Homeotic, or Hox genes specify the identity of segments along the embryo's body axis and regulate the formation of major structures in every animal studied. But because laboratory mutations in these genes can cause monstrosities--such as a fly with legs where its antennae should be--many scientists doubted that natural variation of homeotic genes could underlie the incremental, survivable changes that accrued over eons as animals gradually evolved improved body parts. Today's finding marks the first time that changes in the control of homeotic genes have been shown to underlie an evolutionary trend leading to novel body structures.
Nipam Patel, assistant professor of organismal biology and anatomy in the University of Chicago's Howard Hughes Medical Institute, and Michalis Averof, currently at the European Molecular Biology Laboratory in Heidelberg, showed that changes in the pattern of activity of two Hox genes in crustaceans are linked to the relatively sudden evolutionary development of useful, distinctive feeding limbs called maxillipeds (literally jaw-feet) where swimming or walking legs once were.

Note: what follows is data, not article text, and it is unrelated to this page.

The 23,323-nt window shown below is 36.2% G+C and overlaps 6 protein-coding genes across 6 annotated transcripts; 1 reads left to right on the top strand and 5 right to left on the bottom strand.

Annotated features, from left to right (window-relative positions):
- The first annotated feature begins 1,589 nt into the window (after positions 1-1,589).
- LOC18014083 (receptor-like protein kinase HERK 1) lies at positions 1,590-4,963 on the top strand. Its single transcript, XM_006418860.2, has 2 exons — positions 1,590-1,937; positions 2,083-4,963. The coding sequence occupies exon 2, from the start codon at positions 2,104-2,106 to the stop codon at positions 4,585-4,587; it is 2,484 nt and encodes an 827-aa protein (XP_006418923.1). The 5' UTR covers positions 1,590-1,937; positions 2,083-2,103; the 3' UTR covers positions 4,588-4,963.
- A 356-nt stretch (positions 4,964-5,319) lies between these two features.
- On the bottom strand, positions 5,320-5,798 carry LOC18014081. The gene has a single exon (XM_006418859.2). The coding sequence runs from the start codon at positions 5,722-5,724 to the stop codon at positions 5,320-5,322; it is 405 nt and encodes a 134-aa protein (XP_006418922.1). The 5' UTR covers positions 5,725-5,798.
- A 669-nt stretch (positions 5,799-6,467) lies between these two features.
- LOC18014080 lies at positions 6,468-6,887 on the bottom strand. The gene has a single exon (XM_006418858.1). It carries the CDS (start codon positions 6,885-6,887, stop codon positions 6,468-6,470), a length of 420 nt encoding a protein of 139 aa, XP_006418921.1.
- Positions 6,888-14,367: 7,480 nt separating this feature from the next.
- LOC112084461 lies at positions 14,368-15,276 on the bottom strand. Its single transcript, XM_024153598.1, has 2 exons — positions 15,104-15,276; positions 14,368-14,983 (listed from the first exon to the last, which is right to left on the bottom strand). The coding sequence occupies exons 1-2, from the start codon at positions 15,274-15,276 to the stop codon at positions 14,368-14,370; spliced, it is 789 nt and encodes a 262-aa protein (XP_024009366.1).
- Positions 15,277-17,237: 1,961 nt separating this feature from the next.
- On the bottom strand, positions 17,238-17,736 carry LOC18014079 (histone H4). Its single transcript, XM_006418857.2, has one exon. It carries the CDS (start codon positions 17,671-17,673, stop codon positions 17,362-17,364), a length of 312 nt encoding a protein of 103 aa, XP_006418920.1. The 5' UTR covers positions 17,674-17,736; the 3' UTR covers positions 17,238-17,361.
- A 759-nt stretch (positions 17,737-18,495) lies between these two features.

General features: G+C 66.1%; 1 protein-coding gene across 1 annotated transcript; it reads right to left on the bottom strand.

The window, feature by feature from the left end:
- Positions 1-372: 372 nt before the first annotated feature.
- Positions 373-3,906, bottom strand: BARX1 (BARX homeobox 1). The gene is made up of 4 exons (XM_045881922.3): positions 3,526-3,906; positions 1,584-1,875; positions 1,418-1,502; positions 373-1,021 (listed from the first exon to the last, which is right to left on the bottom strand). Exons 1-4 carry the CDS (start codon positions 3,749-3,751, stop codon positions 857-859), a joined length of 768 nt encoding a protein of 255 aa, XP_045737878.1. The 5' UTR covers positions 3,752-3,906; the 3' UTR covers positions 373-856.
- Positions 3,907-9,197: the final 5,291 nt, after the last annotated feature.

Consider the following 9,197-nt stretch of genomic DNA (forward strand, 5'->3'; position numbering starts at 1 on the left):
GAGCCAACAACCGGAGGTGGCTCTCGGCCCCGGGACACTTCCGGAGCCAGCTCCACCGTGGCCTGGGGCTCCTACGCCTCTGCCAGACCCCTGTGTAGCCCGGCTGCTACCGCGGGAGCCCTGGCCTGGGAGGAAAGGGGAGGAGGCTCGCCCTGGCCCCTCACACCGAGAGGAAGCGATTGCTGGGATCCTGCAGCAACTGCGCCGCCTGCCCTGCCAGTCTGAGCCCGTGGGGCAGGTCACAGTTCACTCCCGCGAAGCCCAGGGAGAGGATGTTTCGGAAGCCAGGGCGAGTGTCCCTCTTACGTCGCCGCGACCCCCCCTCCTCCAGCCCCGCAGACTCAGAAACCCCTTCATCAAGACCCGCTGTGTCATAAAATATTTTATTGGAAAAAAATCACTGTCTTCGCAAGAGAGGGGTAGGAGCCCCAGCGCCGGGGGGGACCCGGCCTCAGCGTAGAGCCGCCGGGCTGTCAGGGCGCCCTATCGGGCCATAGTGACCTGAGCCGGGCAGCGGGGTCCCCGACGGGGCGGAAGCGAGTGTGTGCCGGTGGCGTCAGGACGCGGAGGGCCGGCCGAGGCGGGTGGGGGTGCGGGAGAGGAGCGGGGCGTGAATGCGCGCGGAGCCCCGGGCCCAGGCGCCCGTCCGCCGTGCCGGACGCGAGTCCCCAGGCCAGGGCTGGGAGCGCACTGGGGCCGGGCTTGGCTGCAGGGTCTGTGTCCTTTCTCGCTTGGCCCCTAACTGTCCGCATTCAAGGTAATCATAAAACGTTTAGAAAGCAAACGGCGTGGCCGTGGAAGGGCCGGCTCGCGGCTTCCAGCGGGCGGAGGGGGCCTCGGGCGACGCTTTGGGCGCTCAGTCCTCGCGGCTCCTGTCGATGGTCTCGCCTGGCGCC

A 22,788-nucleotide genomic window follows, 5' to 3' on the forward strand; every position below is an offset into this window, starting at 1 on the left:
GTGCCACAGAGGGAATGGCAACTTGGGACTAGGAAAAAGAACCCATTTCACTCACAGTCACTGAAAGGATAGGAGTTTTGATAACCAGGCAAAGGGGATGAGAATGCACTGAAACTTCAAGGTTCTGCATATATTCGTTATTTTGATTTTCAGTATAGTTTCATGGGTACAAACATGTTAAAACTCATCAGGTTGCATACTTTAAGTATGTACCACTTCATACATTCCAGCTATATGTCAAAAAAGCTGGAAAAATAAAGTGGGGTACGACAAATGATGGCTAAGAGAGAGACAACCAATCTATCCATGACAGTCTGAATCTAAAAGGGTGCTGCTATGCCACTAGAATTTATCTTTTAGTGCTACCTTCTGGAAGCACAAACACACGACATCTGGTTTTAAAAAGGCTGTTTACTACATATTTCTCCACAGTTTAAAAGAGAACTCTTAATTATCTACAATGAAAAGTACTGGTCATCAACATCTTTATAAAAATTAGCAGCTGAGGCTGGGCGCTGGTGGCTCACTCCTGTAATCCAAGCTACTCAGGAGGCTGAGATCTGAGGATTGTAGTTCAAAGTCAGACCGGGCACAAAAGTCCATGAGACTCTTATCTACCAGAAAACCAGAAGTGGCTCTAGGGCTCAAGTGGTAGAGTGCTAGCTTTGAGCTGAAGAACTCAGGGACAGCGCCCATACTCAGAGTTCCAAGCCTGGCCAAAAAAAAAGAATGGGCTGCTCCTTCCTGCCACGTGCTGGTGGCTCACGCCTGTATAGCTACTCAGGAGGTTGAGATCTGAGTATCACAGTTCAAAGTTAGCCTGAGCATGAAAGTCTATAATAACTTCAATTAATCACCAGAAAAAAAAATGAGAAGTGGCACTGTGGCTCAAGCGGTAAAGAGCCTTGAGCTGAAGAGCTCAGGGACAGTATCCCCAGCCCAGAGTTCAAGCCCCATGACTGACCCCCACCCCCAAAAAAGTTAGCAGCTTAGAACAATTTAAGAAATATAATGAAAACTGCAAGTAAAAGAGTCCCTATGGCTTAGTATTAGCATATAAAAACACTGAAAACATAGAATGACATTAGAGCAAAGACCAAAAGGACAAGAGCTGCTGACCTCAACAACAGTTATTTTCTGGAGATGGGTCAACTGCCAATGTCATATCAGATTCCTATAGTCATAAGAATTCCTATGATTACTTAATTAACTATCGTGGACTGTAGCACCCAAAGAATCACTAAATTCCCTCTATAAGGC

The finding is a landmark in the new field of evolutionary developmental biology, or "evo-devo," as its proponents call it, in which scientists study the patterns of gene expression in embryos to peer backward in time. In the past few years, researchers have made remarkable progress in identifying genes that specify gross changes in body shape early in development. But others have argued that any naturally arising variants in such genes would quickly die. "The question has always been did evolution actually fiddle with this stuff to generate diversity of body plan?" says Patel.